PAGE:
What is Azure Databricks?
Azure Databricks is an Apache Spark based analytics platform optimised for Azure. Designed in collaboration with the founders of Apache Spark, Azure Databricks is deeply integrated across Microsoft’s various cloud services such as Azure Active Directory, Azure Data Lake Store, Power BI and more.
Azure Databricks makes it easier for users to leverage the underlying Apache Spark engine by providing managed Spark clusters that can be associated with web-based workspaces (i.e. Spark-as-a-Service). It is these interactive workspaces that enable collaboration among data scientists, data engineers, and business analysts, to develop Spark applications and ultimately derive value out of data.
The quickest way to get started is by spinning up an Azure Databricks service within your Azure subscription and launching directly into a workspace.
1. Log in to the Azure Portal.
2. Navigate to Create a Resource > Analytics > Databricks.
3. Populate the Azure Databricks Service dialog with the appropriate values and click Create.
4. Once the workspace has been deployed, navigate to the resource and click Launch Workspace.
Note: While most of the required fields are fairly straightforward, the choice between Standard and Premium pricing tiers may be less obvious. While it is important to keep in mind that these things are typically subject to change, at this point in time the primary difference between the two is the ability to enforce Role Based Access Control for Notebooks, Clusters, Jobs, and Tables. In the initial instance, I suggest starting with the Premium trial.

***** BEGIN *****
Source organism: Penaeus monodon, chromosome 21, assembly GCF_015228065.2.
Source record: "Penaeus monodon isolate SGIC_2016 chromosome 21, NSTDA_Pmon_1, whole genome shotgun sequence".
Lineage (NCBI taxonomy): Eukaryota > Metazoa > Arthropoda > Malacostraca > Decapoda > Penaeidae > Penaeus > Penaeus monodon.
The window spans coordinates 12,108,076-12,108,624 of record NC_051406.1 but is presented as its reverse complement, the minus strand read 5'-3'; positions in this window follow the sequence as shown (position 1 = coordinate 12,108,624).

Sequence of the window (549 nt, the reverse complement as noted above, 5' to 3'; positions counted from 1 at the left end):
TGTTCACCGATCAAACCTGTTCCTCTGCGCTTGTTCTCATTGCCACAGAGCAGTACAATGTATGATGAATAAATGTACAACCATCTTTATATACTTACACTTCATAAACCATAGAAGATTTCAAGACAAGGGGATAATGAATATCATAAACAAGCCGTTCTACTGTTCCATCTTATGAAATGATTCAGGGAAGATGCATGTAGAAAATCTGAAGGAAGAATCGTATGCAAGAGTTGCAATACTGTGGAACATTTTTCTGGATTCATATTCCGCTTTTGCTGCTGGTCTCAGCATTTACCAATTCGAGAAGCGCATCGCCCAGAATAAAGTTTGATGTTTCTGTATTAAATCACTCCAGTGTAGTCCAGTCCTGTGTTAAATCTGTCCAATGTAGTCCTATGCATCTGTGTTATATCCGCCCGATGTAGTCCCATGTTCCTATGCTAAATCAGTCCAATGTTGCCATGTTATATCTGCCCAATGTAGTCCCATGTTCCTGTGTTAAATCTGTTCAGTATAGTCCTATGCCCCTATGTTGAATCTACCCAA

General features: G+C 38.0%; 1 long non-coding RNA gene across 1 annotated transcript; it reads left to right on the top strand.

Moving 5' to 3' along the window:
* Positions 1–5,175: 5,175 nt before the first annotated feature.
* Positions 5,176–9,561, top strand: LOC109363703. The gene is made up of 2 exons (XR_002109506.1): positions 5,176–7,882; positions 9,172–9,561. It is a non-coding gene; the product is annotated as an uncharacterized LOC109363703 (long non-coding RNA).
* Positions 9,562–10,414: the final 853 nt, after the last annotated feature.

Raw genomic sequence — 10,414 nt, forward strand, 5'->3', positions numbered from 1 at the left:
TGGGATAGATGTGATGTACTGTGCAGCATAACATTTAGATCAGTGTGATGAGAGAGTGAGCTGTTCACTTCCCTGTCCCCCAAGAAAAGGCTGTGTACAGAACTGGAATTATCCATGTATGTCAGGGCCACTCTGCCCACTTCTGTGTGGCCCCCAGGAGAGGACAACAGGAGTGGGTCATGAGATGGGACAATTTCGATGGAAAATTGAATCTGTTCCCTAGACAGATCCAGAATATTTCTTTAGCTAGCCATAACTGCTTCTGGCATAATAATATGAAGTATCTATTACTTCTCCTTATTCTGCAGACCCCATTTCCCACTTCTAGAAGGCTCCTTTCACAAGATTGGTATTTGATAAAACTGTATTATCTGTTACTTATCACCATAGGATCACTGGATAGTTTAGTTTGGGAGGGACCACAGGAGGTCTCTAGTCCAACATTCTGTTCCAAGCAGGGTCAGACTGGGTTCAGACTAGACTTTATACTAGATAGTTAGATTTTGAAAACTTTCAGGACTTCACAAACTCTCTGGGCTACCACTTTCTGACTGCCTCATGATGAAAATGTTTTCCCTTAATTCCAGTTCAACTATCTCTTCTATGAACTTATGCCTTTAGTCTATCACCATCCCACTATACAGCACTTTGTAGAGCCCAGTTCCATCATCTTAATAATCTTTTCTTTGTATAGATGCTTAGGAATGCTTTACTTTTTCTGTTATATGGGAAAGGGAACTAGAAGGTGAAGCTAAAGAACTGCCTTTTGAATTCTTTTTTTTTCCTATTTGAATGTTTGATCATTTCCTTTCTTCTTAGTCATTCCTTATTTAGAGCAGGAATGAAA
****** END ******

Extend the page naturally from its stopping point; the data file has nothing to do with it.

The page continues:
Once you have launched into an Azure Databricks workspace, the next thing to do is orient yourself with the user interface. Click through the gallery to get a feel for the layout and various screens.
Below is a list of some of the key Azure Databricks concepts.
A workspace contains all of your organisation’s Databricks assets.
Within a workspace, you can create three types of objects: Notebooks, Libraries, and Folders.
By default, all content within a workspace is available to all users with the exception of a users own private directory.
A Databricks workspace has three special folders: Workspace (root folder), Shared, and Users. These folders cannot be deleted, moved, or renamed.
A notebook is an interactive computational environment where users can combine runnable code (Python, SQL, Scala, R) and rich narrative text (via Markdown syntax) to facilitate various data workloads (e.g. data exploration, ETL pipelines, machine learning). In the context of Databricks, a notebook is a collection of runnable cells, allowing users to author and run Spark applications.
A set of computation resources (Azure Linux VMs) that can be associated with a Notebook or Job in order to run Spark application code. While clusters are launched and the individual components are visible within an Azure subscription, the end-to-end lifecycle is managed via the Databricks portal.